The 1953 play by one of America’s greatest dramatists (Death of a Salesman, All My Sons, After the Fall) won the Tony Award for best play and has been revived on Broadway five times with such actors as Laura Linney, Liam Neeson, Martin Sheen, Michael York and Philip Bosco in key roles.
The most recent Broadway revival, onstage at the Walter Kerr Theatre through July 17, features film actor Saoirse Ronan (The Lovely Bones, a 2007 Oscar nominee for Atonement) in her Broadway debut. Ashley again directs.
The Legend of Georgia McBride
MARCH 18-APRIL 16, 2017. A musical comedy by Matthew Lopez (The Whipping Man) that asks, “What do you do when your Elvis act gets the ax?” For a man named Casey, who has a pregnant wife, an empty bank account and an eviction notice, it means trading your jumpsuit for sequins and strutting your stuff as the Florida Panhandle’s newest drag queen.
You might recall that the Alliance Theatre staged Lopez’s The Whipping Man, a drama about a Jewish Confederate soldier and two former slaves, in 2013. The award-winning piece has been one of the most widely produced new American plays of the past several years and, obviously, is stylistically quite different from Georgia McBride.
The New York Times called Georgia McBride “a stitch-in-your-side funny first-rate production full of sass and good spirits” and said that “Mr. Lopez displays a remarkable range. … We are in the hands of a playwright who wants to mess with our viscera.”
Georgia McBride, which premiered last summer at New York’s MCC Theater, has been extended through Oct. 11. This past weekend it won off-Broadway Lucille Lortel awards for best featured actor (Michael McGrath) and costumes (Anna Yavich), with nominations for choreography and lighting. New York-based Portia Krieger directs the AE staging.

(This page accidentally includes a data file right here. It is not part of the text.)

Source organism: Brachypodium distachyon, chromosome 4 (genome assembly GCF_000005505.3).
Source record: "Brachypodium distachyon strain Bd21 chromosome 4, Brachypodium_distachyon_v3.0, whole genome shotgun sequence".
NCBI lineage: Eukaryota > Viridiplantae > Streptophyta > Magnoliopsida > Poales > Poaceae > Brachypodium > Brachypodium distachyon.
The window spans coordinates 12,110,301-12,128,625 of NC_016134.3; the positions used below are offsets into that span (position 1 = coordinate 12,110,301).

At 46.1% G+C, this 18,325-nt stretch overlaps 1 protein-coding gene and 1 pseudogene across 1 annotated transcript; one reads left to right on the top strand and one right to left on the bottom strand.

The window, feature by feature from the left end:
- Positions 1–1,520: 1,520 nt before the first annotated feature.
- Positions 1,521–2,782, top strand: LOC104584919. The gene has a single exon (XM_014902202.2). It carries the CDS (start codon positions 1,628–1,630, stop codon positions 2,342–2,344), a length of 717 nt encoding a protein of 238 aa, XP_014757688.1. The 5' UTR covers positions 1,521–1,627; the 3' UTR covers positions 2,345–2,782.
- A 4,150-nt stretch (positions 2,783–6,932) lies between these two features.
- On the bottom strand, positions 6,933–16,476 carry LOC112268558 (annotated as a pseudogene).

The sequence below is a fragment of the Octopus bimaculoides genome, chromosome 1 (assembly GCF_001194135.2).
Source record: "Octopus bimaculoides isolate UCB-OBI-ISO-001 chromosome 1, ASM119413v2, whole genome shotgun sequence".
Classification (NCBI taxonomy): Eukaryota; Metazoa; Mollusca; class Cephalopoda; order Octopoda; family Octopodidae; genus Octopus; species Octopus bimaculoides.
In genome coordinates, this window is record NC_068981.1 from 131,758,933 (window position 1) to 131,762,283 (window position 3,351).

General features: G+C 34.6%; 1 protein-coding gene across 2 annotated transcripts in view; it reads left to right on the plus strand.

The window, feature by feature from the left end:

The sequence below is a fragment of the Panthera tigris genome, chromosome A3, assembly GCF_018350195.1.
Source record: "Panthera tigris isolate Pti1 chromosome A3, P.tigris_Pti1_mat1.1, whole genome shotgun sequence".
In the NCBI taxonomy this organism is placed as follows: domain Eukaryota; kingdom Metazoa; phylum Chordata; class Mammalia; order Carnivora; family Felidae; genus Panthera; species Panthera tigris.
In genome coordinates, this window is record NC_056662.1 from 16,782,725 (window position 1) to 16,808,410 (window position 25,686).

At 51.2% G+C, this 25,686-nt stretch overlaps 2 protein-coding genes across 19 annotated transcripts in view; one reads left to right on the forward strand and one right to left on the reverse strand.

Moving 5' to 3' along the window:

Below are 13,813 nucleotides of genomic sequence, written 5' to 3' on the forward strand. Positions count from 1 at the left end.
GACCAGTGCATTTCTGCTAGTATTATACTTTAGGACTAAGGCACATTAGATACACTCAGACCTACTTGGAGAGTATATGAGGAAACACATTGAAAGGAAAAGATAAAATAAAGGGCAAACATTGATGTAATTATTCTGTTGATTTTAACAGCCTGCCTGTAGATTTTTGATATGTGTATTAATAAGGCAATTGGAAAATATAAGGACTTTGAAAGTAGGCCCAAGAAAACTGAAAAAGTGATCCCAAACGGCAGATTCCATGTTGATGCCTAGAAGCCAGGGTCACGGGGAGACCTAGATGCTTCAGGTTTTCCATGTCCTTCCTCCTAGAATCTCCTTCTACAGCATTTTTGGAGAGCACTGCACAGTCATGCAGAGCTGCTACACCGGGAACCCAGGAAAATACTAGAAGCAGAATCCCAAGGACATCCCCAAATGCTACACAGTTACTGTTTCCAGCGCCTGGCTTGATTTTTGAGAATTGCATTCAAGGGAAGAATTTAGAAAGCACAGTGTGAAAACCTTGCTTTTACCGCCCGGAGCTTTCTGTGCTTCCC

Father Comes Home from the Wars (Parts 1, 2 & 3)
JUNE 3-JULY 2, 2017. Mark your calendars now for this acclaimed trilogy by Pulitzer Prize-winning playwright Suzan-Lori Parks‘ (Topdog/Underdog), an amazing accomplishment and one of the most celebrated American plays of the past decade. Father won off-Broadway’s 2015 Obie Award for playwriting and was a Pulitzer finalist, losing to Between Riverside and Crazy by Stephen Adly Guirgis (The Motherf**ker With the Hat).
The plot updates Homer’s The Odyssey to the American Civil War, mixing history, hip-hop and contemporary language along the way. “It’s not the History Channel,” Parks has said.
A slave named Hero is offered his freedom if he’ll fight for the Confederacy, so he follows his master into battle. His epic journey takes him through the skirmishes of war, and he comes to discover the cost of freedom, the heartbreak of love and the enduring power of home. Hero has a dog named Odyssey, aka “Odd See,” so named for eyes that go this way and that. The pooch, played by a human actor, talks. A lot.
Writing in The New York Times, critic Christopher Isherwood said, “The wonder of Ms. Parks’ achievement is how smoothly she blends the high and the low, the serious and the humorous, the melodramatic and the grittily realistic.”
The drama, he said, “swoops, leaps, dives and soars across three endlessly stimulating hours, reimagining a turbulent turning point in American history through a cockeyed contemporary lens…. Father is at once an epic dramatic poem, a moving personal drama about one man’s soul struggle, and a seriocomic meditation on liberty, loyalty and identity.”
This play with music is beginning of what Parks intends to make a 10-piece saga. Martin Damien Wilkins directs.